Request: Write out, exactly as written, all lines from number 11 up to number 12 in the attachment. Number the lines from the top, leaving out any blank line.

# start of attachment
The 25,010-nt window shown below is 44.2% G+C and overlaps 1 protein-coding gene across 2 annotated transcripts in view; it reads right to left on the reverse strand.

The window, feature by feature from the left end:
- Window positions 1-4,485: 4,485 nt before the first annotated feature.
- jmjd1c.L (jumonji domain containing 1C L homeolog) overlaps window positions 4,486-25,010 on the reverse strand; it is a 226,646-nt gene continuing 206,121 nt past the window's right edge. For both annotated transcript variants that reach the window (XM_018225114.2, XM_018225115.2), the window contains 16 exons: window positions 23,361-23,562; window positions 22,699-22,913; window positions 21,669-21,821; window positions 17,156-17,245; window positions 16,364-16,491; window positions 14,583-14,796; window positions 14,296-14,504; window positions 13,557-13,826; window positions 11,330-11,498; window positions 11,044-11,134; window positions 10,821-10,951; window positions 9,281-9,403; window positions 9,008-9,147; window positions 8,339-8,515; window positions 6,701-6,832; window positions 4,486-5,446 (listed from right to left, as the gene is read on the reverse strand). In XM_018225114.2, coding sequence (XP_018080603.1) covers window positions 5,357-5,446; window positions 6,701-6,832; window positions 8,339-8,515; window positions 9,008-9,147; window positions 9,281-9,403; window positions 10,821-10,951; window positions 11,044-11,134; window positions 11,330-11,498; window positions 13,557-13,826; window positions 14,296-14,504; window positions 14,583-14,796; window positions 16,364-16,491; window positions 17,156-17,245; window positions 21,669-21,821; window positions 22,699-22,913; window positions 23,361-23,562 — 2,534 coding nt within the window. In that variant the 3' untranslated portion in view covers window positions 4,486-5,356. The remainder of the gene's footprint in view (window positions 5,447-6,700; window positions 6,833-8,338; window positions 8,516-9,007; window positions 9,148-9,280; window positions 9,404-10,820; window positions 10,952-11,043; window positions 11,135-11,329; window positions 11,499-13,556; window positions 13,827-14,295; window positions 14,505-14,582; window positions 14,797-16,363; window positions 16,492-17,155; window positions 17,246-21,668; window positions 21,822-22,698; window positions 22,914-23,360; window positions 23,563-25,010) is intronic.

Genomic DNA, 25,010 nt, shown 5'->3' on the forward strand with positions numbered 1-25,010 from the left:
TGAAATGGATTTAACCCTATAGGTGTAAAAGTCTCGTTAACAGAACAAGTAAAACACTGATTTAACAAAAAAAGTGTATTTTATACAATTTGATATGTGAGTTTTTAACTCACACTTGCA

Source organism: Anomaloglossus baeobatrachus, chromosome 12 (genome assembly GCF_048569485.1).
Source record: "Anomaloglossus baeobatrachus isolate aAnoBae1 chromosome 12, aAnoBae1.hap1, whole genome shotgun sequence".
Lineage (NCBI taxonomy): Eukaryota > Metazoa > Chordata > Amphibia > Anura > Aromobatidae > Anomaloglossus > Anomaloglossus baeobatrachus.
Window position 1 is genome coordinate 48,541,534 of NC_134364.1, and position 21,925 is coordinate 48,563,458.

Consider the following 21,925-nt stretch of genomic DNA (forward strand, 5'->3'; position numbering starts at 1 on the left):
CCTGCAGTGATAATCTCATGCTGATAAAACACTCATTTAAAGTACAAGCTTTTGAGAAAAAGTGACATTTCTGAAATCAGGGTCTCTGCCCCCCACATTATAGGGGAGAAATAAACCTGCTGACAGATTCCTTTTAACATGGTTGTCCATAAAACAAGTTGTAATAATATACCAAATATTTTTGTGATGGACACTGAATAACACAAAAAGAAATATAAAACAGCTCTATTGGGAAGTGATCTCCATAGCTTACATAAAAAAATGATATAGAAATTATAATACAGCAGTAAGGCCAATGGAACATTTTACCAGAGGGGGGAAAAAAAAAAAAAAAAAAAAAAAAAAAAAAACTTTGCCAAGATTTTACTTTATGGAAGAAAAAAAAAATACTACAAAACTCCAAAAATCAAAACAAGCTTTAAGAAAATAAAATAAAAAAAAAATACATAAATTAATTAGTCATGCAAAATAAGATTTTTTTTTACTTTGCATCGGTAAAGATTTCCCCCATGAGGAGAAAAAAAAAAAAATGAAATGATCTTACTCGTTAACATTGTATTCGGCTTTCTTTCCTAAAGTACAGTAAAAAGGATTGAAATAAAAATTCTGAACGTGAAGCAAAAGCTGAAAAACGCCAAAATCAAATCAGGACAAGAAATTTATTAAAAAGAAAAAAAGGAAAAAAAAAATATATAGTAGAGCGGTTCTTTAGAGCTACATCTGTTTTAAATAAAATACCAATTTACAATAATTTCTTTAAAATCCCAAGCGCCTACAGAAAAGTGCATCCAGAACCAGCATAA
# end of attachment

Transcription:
Consider the following 21,925-nt stretch of genomic DNA (forward strand, 5'->3'; position numbering starts at 1 on the left):
CCTGCAGTGATAATCTCATGCTGATAAAACACTCATTTAAAGTACAAGCTTTTGAGAAAAAGTGACATTTCTGAAATCAGGGTCTCTGCCCCCCACATTATAGGGGAGAAATAAACCTGCTGACAGATTCCTTTTAACATGGTTGTCCATAAAACAAGTTGTAATAATATACCAAATATTTTTGTGATGGACACTGAATAACACAAAAAGAAATATAAAACAGCTCTATTGGGAAGTGATCTCCATAGCTTACATAAAAAAATGATATAGAAATTATAATACAGCAGTAAGGCCAATGGAACATTTTACCAGAGGGGGGAAAAAAAAAAAAAAAAAAAAAAAAAAAAAAACTTTGCCAAGATTTTACTTTATGGAAGAAAAAAAAAATACTACAAAACTCCAAAAATCAAAACAAGCTTTAAGAAAATAAAATAAAAAAAAAATACATAAATTAATTAGTCATGCAAAATAAGATTTTTTTTTACTTTGCATCGGTAAAGATTTCCCCCATGAGGAGAAAAAAAAAAAAATGAAATGATCTTACTCGTTAACATTGTATTCGGCTTTCTTTCCTAAAGTACAGTAAAAAGGATTGAAATAAAAATTCTGAACGTGAAGCAAAAGCTGAAAAACGCCAAAATCAAATCAGGACAAGAAATTTATTAAAAAGAAAAAAAGGAAAAAAAAAATATATAGTAGAGCGGTTCTTTAGAGCTACATCTGTTTTAAATAAAATACCAATTTACAATAATTTCTTTAAAATCCCAAGCGCCTACAGAAAAGTGCATCCAGAACCAGCATAA